Can you Trust Search?
By David Dorf on Feb 17, 2011
An awful lot of referrals to e-commerce sites come from web searches. Retailers rely on search engine optimization (SEO) to correctly position their website so they can be found. Search on "blue jeans" and the results are determined by a semi-secret algorithm -- in my case Levi.com, Banana Republic, and ShopStyle show up.The NY Times recently uncovered a situation where JCPenney, via third-parties hired to help with SEO, was caught manipulating search results so they were erroneously higher in page rankings. No doubt this helped drive additional sales during this part Christmas. The article, The Dirty Little Secrets of Search, is well worth reading.
My friend Ron Kleinman started an interesting discussion at the ARTS Linkedin forum. He posed the question: The ability of a single company to "punish" any retailer (by significantly impacting their on-line sales volume) who does not play by their rules ... is this a good thing or a bad thing?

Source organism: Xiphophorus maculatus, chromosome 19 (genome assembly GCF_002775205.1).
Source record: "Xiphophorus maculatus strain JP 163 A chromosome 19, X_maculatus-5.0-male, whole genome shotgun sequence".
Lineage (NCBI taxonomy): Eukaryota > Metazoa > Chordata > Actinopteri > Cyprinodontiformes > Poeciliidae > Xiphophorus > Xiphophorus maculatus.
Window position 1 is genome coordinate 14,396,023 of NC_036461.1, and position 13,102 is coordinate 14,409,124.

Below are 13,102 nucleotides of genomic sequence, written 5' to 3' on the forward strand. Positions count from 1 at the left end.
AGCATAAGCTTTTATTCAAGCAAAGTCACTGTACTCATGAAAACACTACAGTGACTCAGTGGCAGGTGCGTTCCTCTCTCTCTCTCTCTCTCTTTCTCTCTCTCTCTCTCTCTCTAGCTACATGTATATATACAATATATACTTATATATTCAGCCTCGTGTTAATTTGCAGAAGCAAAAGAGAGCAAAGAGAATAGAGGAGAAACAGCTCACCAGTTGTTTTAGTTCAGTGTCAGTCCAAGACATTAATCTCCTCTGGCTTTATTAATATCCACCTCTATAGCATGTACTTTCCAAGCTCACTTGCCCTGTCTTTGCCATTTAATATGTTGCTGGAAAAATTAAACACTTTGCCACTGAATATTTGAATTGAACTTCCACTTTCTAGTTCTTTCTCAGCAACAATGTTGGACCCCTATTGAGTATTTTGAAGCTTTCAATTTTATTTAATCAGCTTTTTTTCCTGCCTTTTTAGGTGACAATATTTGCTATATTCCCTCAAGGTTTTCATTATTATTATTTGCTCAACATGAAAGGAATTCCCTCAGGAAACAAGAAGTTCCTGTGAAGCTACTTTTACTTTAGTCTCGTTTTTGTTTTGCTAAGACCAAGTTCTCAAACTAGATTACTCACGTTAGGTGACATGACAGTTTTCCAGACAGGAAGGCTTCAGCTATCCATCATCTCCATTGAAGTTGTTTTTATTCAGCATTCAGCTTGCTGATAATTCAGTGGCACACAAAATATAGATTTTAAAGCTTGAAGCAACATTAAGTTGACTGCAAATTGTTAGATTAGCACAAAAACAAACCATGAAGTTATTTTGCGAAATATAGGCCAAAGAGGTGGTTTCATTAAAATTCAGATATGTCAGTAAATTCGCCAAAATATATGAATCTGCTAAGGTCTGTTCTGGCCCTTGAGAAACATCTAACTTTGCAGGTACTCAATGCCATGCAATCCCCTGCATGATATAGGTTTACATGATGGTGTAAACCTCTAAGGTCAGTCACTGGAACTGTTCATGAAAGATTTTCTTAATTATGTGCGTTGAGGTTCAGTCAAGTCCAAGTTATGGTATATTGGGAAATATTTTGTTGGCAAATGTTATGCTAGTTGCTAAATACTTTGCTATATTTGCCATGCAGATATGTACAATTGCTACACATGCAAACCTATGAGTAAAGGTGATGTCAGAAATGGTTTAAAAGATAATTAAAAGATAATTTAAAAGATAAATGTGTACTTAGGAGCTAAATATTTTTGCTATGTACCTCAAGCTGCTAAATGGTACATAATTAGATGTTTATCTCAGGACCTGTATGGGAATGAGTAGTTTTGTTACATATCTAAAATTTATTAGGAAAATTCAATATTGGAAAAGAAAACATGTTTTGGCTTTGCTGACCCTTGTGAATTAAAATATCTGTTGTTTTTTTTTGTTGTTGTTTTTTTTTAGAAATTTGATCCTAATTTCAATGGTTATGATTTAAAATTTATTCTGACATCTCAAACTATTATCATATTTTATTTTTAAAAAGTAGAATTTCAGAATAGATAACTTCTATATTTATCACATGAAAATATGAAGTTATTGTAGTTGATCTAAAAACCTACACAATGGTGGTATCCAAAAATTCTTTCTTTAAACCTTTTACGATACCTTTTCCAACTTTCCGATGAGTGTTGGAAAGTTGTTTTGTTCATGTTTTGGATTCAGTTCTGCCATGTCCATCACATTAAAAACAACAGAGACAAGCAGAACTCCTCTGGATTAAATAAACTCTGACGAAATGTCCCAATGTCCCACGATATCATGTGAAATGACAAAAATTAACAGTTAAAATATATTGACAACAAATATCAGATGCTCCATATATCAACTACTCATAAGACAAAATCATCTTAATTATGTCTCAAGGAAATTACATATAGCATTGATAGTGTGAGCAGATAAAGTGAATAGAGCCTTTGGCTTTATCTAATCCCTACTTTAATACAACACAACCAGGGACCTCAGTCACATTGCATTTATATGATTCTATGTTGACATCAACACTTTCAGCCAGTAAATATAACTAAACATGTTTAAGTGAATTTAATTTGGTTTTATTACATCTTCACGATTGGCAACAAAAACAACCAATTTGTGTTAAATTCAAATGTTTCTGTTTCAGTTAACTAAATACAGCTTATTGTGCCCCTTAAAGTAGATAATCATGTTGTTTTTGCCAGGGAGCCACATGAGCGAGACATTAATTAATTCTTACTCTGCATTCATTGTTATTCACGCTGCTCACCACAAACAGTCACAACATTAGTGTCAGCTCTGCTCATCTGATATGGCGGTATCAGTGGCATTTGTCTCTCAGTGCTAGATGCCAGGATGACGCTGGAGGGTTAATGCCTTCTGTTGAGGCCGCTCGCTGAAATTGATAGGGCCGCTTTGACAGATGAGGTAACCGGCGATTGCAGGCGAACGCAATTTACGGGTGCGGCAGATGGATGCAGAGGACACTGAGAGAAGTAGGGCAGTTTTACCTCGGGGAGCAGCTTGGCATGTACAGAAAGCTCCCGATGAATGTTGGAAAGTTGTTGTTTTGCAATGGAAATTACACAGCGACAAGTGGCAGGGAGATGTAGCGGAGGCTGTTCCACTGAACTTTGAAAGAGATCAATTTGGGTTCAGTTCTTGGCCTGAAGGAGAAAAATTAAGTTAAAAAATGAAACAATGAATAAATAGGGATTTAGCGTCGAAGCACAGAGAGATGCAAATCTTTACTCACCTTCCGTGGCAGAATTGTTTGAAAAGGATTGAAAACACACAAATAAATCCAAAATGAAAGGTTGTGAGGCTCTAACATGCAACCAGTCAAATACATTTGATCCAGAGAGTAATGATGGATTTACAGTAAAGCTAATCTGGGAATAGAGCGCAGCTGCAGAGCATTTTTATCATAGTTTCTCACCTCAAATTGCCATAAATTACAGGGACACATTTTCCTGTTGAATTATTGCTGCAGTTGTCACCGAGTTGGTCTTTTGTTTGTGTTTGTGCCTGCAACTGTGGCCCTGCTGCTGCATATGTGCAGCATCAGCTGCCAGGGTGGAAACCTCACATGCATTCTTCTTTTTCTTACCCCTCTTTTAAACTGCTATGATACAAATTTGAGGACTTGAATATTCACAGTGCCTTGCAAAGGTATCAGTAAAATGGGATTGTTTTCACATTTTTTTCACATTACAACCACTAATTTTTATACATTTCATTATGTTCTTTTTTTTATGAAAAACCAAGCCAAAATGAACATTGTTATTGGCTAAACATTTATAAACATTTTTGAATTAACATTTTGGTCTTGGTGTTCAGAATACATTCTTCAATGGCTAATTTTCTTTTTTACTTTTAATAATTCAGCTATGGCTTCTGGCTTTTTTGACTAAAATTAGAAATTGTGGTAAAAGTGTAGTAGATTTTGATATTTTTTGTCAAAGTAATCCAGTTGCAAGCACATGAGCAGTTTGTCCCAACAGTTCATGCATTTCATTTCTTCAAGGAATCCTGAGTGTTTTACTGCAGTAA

Clearly JCP was in the wrong and needed to be punished, but should that decision lie with Google alone? Don't get me wrong -- I'm certainly not advocating we create a Department of Search where bureaucrats think of ways to spend money, but Google wields an awful lot of power in this situation, and it makes me feel uncomfortable.
Now Google is incorporating more social aspects into their search results. For example, when Google knows its me (i.e. I'm logged in when using Google) search results will be influenced by my Twitter network. In an effort to increase relevance, the blogs and re-tweeted articles from my network will be higher in the search results than they otherwise would be. So in the case of product searches, things discussed in my network will rise to the top. Continuing my blue jean example, if someone in my network had been discussing Macy's perhaps they would now be higher in the result set.
soapbox: I already have lots of spammers posting bogus comments to this blog in an effort to create additional links to their sites and thus increase their search ranking. Should I expect a similar situation in Twitter and eventually Facebook?
Now retailers need to expand their SEO efforts to incorporate social media as well, but do us all a favor and please don't cheat.